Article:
15 February, 2004
Most of the time when we are collecting data we are in open water far from the ice shelf. Today we spent most of the morning slaloming around bergs and picking the route through the thinnest sea ice as we did our seismic survey in the vicinity of the ice edge. Close to the ice edge means miles rather than tens of miles, which is the norm.
At these distances, it is far more likely to see marine mammals within sight of the ship. When the air guns for the seismic are operating, we have a safety zone that is roughly the length of two football fields. Seals can enter the zone lounging on an ice flow. Pods of Orcas can simply show up from under the ice right in front of the ship.
This morning was a busy time for whale sightings. Jerome Hall and the bridge observed a pod of about 40 whales about a mile off the bow. They swam in formation from port to starboard, seemingly oblivious to the ship, as they appeared to meander along the ice edge from flow to flow. From that time on, we knew it would be a busy day. Twice the guns were stopped as whales entered the safety radius. We would wait 20 minutes once they left the area before we started firing again. The ship continues to move at 4.5 knots at that time, so nearly 2 nautical miles of seismic data were lost, but that is a compromise that the scientists are willing to make to share the Antarctic seas with its marine mammals.
Sometimes they come so close to the ship, it is as if they treat us a big orange and yellow berg. Whenever the observers see marine mammals, people flock to the portholes and bridge to get a look. A record of each sighting is also kept whether the animal is in the safety radius or not. The record includes the time and location of sighting, and the type of marine mammal observed. Observers work one-hour shifts, and rotate every three hours when we are doing seismic work.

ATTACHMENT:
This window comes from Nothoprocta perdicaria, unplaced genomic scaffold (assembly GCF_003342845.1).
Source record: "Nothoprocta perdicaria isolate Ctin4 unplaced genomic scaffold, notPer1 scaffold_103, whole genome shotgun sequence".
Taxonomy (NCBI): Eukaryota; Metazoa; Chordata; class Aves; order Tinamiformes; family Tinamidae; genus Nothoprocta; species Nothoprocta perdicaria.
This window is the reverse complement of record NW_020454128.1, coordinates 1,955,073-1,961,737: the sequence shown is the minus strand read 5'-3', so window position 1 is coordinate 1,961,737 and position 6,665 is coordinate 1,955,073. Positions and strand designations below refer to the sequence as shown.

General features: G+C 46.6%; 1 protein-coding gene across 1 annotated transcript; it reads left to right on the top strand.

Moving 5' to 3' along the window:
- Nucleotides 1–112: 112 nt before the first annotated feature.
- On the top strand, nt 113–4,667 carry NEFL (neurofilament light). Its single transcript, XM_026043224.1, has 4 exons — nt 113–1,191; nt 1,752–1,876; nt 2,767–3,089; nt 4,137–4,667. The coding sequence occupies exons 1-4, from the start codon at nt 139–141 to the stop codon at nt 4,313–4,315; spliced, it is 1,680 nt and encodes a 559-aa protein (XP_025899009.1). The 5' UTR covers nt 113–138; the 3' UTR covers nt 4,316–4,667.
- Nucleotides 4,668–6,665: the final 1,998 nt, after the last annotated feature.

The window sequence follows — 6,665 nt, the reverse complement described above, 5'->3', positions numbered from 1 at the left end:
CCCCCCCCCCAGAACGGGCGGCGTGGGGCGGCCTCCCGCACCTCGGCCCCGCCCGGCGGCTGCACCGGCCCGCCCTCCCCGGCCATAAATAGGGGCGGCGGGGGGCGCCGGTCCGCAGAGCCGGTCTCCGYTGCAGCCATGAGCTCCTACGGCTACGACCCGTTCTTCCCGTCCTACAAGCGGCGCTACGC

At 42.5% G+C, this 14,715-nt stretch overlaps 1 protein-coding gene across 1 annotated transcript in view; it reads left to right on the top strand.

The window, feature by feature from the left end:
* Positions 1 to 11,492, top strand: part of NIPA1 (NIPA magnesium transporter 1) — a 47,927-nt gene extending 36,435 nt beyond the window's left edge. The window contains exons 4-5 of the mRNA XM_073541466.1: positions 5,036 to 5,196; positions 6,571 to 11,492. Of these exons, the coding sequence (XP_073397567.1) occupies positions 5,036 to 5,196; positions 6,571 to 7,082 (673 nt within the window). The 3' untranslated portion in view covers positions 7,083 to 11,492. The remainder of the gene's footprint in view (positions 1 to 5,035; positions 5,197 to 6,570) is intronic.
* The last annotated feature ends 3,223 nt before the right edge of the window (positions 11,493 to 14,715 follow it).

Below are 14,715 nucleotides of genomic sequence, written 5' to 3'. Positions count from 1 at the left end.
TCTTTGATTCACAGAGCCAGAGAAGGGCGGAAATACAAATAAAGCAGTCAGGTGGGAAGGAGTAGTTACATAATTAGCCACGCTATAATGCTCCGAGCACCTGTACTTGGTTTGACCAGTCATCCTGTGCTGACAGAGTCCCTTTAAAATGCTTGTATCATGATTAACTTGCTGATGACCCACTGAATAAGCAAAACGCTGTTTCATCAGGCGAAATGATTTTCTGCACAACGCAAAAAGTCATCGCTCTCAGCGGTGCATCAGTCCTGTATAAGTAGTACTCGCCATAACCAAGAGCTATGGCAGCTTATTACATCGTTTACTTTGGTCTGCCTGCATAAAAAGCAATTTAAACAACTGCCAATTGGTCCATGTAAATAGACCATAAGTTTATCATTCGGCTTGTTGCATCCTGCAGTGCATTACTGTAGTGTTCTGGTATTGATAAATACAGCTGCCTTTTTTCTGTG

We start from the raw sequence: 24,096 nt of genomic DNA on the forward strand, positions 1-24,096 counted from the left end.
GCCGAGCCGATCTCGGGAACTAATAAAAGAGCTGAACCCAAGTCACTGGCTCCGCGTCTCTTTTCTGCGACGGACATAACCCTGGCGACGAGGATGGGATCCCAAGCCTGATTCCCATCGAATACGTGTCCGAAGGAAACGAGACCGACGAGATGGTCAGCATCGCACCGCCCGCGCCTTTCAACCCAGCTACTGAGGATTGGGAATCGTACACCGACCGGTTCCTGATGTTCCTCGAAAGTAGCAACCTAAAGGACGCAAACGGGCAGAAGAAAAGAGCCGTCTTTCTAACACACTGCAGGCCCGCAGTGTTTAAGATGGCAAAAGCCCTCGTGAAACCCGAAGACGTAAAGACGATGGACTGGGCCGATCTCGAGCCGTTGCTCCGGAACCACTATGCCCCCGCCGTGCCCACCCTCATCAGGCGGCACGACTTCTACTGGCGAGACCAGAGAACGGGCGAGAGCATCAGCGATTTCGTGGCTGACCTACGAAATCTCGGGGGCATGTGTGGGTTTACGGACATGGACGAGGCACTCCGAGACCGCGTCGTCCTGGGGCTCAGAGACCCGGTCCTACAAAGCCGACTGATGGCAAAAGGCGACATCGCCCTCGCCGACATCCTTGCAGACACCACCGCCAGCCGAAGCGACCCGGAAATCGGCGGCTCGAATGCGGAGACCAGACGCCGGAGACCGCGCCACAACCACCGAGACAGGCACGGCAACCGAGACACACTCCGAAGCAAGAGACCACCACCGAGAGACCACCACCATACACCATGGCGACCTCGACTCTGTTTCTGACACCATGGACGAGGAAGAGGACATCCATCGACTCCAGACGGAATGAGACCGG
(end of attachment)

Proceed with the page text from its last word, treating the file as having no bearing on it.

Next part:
Along the ice edge, freshly formed sea ice locked in the ice flows and small bergy bits. Small colonies of penguins were scattered about on the flows. Twice we were fortunate enough to see large groups of penguins running single file from one small crack in the ice to the other. They looked like they were playing follow the leader, but the route the leader chose only seemed to confuse the followers. They waddled along, sometimes slipping, but always looking ahead to the penguin in front of them. Maybe that was why they were taking such a crazy route; the leader may have been looking for someone to follow.
Plans are being made to have all the data backed up so that the scientists can take it with them to continue their analysis and at some point publish the results of their efforts here for other geologists, geophysicists and citizen scientists as well. The Antarctic is a fascinating place. Working with the geophysics on this cruise, I have learned an incredible amount about their science from our discussions and just listening in to conversations and problems solving sessions. This is a very eclectic group with a wide range of interests. I have had the opportunity to learn about marine biology, history, geography and literature through spontaneous discussions prompted by events of the day. It is a twenty-four hour classroom with each of us alternating between the role of student and teacher throughout the day.
One of the other big projects that have been going on is the final cataloging of rock samples from the dredges that have been conducted during the cruise. Sam Mukasa and Jill VanTongeren have been labeling, bagging, recording and boxing each sample for shipment back to the University of Michigan. They will have many boxes and hundreds of pounds of samples that will go first to New Zealand then on to the states. Some of the rocks will be kept at a repository here for reference by other geologists working in Antarctica in the future. It will be interesting to find out what the chemical analysis of these rocks by Sam, Jill and other future geologist will tell us about the seamounts and volcanoes in the Ross Sea.
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